'For the love of God': Iowa State football aching to end 6-game skid to Iowa

Travis Hines
Des Moines Register

AMES — The chants of loathing were ubiquitous during MJ Anderson’s three years in Minnesota. Despite being a program engaged in the longest-running rivalry in college football, it wasn’t the Golden Gophers’ neighbors to the east, Wisconsin, that so often drew the ire and preoccupation of the student body. 

No, that was reserved for their southern border. 

“Who hates Iowa?” Minnesota students would chant, whether the Gophers were playing the Hawkeyes or not. “We hate Iowa.” 

Now, Anderson finds himself in another uniform, but still in a program that can match the Gophers’ antipathy for the Hawkeyes. 

“This is big. I can sense the energy from the seniors,” Anderson, who transferred to Iowa State this offseason, said. “It’s a big game.” 

Saturday’s big game (3 p.m.; BTN) pits a pair of teams whose Week 1s were similar only in their final outcomes. 

Iowa State, with a roster looking to replace some of the program’s biggest stars, cruised to a 42-10 victory over Southeast Missouri. Iowa, meanwhile, became something of a national punchline with a 7-3 win over South Dakota State that featured, a field goal, two safeties and a whole lot of offensive ineptitude.  

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Despite the divergent performances, the Hawkeyes are a favorite in the Cyclones, due likely in part to Iowa State coach Matt Campbell’s 0-5 mark against Iowa during his tenure. It is, arguably, the biggest blemish on his otherwise sterling Cyclone resume. 

“We understand it’s a great rivalry,” Campbell said. “It’s great for our state. It’s great for the community the alumni of both schools. It’s a great game, and we’re playing a team that not just as a team but as a program has had great success.” 

Having not won the game since 2014, though, means multiple classes of Iowa State players have passed through the Bergstrom Football Complex without ever owning a victory over Iowa. 

The last time that feat was accomplished in this series came when Iowa State ended a 15-game losing streak with five-straight of their own from 1998 to 2002. 

“It’s a lifesaver living in Cedar Rapids, I’ll tell you that,” Kyle Knock, a member of all five of those Cyclones teams, said with a chuckle. 

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That five-year run began with desperation, but was continued with pride — and some vengeance.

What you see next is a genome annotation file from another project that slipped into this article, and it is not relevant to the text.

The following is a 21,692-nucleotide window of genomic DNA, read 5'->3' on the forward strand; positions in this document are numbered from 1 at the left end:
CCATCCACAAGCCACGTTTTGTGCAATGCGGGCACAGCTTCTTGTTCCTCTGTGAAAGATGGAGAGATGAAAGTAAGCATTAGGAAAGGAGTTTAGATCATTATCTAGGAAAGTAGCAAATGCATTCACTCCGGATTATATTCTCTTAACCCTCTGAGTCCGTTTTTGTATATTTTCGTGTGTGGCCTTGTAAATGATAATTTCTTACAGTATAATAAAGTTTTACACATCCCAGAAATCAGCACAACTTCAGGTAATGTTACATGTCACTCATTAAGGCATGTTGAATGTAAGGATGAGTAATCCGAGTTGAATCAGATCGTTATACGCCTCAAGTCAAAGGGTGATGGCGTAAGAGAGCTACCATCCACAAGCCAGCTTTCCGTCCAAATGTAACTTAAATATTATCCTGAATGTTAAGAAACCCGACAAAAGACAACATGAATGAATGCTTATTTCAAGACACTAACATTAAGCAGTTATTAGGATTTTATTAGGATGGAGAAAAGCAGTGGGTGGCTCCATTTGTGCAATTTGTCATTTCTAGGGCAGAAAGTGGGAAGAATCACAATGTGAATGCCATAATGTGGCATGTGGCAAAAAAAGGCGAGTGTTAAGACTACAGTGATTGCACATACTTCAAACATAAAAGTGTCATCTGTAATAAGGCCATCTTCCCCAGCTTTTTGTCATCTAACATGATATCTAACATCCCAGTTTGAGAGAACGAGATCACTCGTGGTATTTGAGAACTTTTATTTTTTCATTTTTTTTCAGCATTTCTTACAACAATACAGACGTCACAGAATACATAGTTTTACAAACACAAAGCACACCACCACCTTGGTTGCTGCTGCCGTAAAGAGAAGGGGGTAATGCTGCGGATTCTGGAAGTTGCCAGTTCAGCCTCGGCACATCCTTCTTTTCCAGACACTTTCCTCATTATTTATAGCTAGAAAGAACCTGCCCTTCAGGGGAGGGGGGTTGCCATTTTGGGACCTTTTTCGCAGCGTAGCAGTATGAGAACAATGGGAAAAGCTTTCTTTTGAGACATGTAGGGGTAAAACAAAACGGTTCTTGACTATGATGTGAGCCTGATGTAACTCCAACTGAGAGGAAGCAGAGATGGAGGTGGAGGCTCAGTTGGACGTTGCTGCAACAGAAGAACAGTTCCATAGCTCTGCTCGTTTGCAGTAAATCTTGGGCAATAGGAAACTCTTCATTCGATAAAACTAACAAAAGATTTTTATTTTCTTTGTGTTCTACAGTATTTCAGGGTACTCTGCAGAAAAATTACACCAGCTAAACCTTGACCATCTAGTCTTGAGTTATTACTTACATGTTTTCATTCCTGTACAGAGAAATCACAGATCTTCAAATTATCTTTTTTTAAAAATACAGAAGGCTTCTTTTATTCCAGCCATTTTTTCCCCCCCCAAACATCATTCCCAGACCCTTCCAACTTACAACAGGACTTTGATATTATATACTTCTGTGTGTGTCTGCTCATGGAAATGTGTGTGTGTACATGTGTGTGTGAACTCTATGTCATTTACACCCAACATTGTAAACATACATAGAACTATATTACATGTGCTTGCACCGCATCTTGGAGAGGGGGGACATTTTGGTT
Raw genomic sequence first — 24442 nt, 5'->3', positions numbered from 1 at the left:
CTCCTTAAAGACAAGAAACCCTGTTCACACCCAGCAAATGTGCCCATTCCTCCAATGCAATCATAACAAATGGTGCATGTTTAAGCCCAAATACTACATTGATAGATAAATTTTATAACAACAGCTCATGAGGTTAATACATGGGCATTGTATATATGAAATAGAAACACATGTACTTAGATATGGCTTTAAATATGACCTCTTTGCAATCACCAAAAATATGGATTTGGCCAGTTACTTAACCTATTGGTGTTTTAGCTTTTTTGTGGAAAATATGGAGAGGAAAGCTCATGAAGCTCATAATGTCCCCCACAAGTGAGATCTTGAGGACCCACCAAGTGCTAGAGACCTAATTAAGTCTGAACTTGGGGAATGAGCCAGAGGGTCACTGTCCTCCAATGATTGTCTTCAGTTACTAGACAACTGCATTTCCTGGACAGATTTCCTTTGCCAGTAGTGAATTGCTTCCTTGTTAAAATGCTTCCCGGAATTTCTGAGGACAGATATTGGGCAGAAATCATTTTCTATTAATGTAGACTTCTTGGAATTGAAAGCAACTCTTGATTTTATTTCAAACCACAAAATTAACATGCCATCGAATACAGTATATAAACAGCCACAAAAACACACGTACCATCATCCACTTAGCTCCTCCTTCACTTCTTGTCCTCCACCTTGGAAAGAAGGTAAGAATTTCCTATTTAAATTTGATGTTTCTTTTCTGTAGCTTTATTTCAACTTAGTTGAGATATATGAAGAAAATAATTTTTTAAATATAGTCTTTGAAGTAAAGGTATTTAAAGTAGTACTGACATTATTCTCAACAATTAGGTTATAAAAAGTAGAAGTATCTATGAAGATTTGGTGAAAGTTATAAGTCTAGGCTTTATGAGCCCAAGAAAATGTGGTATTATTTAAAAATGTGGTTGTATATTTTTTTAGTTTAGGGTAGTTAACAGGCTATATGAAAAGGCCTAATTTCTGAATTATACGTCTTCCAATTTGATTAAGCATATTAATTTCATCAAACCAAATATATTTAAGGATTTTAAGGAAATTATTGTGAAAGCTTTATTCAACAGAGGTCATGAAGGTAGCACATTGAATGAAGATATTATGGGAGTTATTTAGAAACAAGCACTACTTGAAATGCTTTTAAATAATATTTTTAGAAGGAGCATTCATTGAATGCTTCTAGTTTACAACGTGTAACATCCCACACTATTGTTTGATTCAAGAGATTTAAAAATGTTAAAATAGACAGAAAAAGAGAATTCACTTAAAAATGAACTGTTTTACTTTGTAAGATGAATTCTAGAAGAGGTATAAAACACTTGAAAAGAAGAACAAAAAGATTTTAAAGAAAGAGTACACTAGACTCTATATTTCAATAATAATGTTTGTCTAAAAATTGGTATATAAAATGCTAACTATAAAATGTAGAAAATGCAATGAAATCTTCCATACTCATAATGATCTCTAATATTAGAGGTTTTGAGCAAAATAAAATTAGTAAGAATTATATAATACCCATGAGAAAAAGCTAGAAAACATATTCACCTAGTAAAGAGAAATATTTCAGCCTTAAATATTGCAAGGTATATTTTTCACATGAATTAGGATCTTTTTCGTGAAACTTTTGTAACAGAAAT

“It built up a lot of desire to prove people wrong,” Knock, who now coaches football at Cedar Rapids Kennedy, said. “A lot of us players at Iowa State at the time were walk-ons or weren’t heavily recruited. Local Iowa kids who probably the majority grew up Iowa Hawkeye fans, and we didn’t have an opportunity to go play at Iowa.  

“For us, it was about proving ourselves and being worthy in somebody’s eyes that we were good enough to do it.” 

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After that 27-9 win in Iowa City in 1998, though, the aim shifted. 

“Once the first one is done, then you’re going to take pride in that you’re not giving it back,” Knock said. “It became even more important to keep the trophy at our place. 

“There was like seven or eight guys on our Shrine Bowl team (the summer before our freshman season) that ended up going to Iowa that year, and they were giving me the business leading up to our freshman year, (saying), ‘Why’d you choose Iowa State? You’re going to be a loser your whole life.’ I look back now and say, ‘Who’s the loser now? I never lost to you guys.’” 

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Now, though, it’s the Cyclones roster that has never tasted victory in the state of Iowa’s marquee sporting event. 

“Growing up, this is the game of the year for both programs,” Trevor Downing, Creston native and Iowa State’s starting center, said. “You grow up in this state, it’s bragging rights for the fans, players, everything.” 

That makes the current streak all the more frustrating for Iowa State. 

“I had a conversation with (Campbell) this summer,” Knock said, “and I said, “For the love of God, can you just beat Iowa, please? I live in Cedar Rapids, and I’ve got to deal with this.’ 

“He said, ‘Knocker, you tell me this every year. It’s not as easy as you make it out to be.’” 

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The hate is the easy part. Just as Minnesota, who has lost seven-straight to the Hawkeyes. 

Winning requires quite a bit more. 

“I’m also not naïve enough to sit here and say, ‘Hey, does this game not mean anything or what importance does it have?,’” Campbell said. “It means a great deal.” 

Travis Hines covers Iowa State University sports for the Des Moines Register and Ames Tribune. Contact him at or  (515) 284-8000. Follow him at @TravisHines21.